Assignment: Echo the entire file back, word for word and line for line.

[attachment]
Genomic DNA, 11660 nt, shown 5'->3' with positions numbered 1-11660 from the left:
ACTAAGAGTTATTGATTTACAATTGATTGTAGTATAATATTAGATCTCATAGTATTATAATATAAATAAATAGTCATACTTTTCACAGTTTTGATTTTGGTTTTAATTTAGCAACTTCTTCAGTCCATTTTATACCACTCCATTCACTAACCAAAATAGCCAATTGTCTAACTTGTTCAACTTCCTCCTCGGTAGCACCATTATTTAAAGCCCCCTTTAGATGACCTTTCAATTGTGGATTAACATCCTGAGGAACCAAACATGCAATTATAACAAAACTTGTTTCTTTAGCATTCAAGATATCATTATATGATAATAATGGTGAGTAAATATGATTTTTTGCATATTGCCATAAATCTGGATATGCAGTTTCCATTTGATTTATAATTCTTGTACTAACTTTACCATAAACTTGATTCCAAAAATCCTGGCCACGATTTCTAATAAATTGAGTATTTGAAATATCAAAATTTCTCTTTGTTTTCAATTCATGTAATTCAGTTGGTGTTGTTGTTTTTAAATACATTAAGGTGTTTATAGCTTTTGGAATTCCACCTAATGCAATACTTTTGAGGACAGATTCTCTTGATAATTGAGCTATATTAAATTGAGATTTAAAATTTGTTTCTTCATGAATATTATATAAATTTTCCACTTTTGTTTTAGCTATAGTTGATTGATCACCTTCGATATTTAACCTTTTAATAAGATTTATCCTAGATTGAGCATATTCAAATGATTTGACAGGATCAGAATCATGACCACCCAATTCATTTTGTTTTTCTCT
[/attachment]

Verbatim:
Genomic DNA, 11660 nt, shown 5'->3' with positions numbered 1-11660 from the left:
ACTAAGAGTTATTGATTTACAATTGATTGTAGTATAATATTAGATCTCATAGTATTATAATATAAATAAATAGTCATACTTTTCACAGTTTTGATTTTGGTTTTAATTTAGCAACTTCTTCAGTCCATTTTATACCACTCCATTCACTAACCAAAATAGCCAATTGTCTAACTTGTTCAACTTCCTCCTCGGTAGCACCATTATTTAAAGCCCCCTTTAGATGACCTTTCAATTGTGGATTAACATCCTGAGGAACCAAACATGCAATTATAACAAAACTTGTTTCTTTAGCATTCAAGATATCATTATATGATAATAATGGTGAGTAAATATGATTTTTTGCATATTGCCATAAATCTGGATATGCAGTTTCCATTTGATTTATAATTCTTGTACTAACTTTACCATAAACTTGATTCCAAAAATCCTGGCCACGATTTCTAATAAATTGAGTATTTGAAATATCAAAATTTCTCTTTGTTTTCAATTCATGTAATTCAGTTGGTGTTGTTGTTTTTAAATACATTAAGGTGTTTATAGCTTTTGGAATTCCACCTAATGCAATACTTTTGAGGACAGATTCTCTTGATAATTGAGCTATATTAAATTGAGATTTAAAATTTGTTTCTTCATGAATATTATATAAATTTTCCACTTTTGTTTTAGCTATAGTTGATTGATCACCTTCGATATTTAACCTTTTAATAAGATTTATCCTAGATTGAGCATATTCAAATGATTTGACAGGATCAGAATCATGACCACCCAATTCATTTTGTTTTTCTCT